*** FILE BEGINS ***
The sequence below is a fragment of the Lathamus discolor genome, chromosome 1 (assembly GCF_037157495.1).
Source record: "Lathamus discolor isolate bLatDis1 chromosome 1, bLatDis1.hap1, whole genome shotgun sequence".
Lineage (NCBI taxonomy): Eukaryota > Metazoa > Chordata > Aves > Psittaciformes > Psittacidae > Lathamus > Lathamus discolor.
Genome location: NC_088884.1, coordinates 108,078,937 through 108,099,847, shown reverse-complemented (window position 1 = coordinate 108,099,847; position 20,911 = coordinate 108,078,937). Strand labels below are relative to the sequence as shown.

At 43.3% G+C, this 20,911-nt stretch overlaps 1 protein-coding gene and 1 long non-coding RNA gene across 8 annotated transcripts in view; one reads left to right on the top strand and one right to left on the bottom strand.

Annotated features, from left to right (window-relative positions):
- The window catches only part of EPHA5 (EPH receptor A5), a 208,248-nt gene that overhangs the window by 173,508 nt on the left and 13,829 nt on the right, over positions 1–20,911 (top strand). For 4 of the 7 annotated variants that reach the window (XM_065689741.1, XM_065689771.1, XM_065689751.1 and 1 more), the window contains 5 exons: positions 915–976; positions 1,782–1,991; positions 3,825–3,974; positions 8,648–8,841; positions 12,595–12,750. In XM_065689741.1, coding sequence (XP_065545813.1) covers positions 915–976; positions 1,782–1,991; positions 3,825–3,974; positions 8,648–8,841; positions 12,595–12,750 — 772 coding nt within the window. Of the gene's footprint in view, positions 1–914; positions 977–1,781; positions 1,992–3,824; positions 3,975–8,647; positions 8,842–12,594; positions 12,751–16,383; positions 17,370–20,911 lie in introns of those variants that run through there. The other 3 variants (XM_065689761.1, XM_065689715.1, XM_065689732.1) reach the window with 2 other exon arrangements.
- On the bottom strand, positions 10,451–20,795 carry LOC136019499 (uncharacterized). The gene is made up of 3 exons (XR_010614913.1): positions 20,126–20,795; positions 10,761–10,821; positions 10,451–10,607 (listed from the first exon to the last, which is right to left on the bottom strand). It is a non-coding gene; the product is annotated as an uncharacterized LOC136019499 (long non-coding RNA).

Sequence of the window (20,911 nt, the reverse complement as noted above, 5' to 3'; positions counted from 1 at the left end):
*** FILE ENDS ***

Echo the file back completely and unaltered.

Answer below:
The sequence below is a fragment of the Lathamus discolor genome, chromosome 1 (assembly GCF_037157495.1).
Source record: "Lathamus discolor isolate bLatDis1 chromosome 1, bLatDis1.hap1, whole genome shotgun sequence".
Lineage (NCBI taxonomy): Eukaryota > Metazoa > Chordata > Aves > Psittaciformes > Psittacidae > Lathamus > Lathamus discolor.
Genome location: NC_088884.1, coordinates 108,078,937 through 108,099,847, shown reverse-complemented (window position 1 = coordinate 108,099,847; position 20,911 = coordinate 108,078,937). Strand labels below are relative to the sequence as shown.

At 43.3% G+C, this 20,911-nt stretch overlaps 1 protein-coding gene and 1 long non-coding RNA gene across 8 annotated transcripts in view; one reads left to right on the top strand and one right to left on the bottom strand.

Annotated features, from left to right (window-relative positions):
- The window catches only part of EPHA5 (EPH receptor A5), a 208,248-nt gene that overhangs the window by 173,508 nt on the left and 13,829 nt on the right, over positions 1–20,911 (top strand). For 4 of the 7 annotated variants that reach the window (XM_065689741.1, XM_065689771.1, XM_065689751.1 and 1 more), the window contains 5 exons: positions 915–976; positions 1,782–1,991; positions 3,825–3,974; positions 8,648–8,841; positions 12,595–12,750. In XM_065689741.1, coding sequence (XP_065545813.1) covers positions 915–976; positions 1,782–1,991; positions 3,825–3,974; positions 8,648–8,841; positions 12,595–12,750 — 772 coding nt within the window. Of the gene's footprint in view, positions 1–914; positions 977–1,781; positions 1,992–3,824; positions 3,975–8,647; positions 8,842–12,594; positions 12,751–16,383; positions 17,370–20,911 lie in introns of those variants that run through there. The other 3 variants (XM_065689761.1, XM_065689715.1, XM_065689732.1) reach the window with 2 other exon arrangements.
- On the bottom strand, positions 10,451–20,795 carry LOC136019499 (uncharacterized). The gene is made up of 3 exons (XR_010614913.1): positions 20,126–20,795; positions 10,761–10,821; positions 10,451–10,607 (listed from the first exon to the last, which is right to left on the bottom strand). It is a non-coding gene; the product is annotated as an uncharacterized LOC136019499 (long non-coding RNA).

Sequence of the window (20,911 nt, the reverse complement as noted above, 5' to 3'; positions counted from 1 at the left end):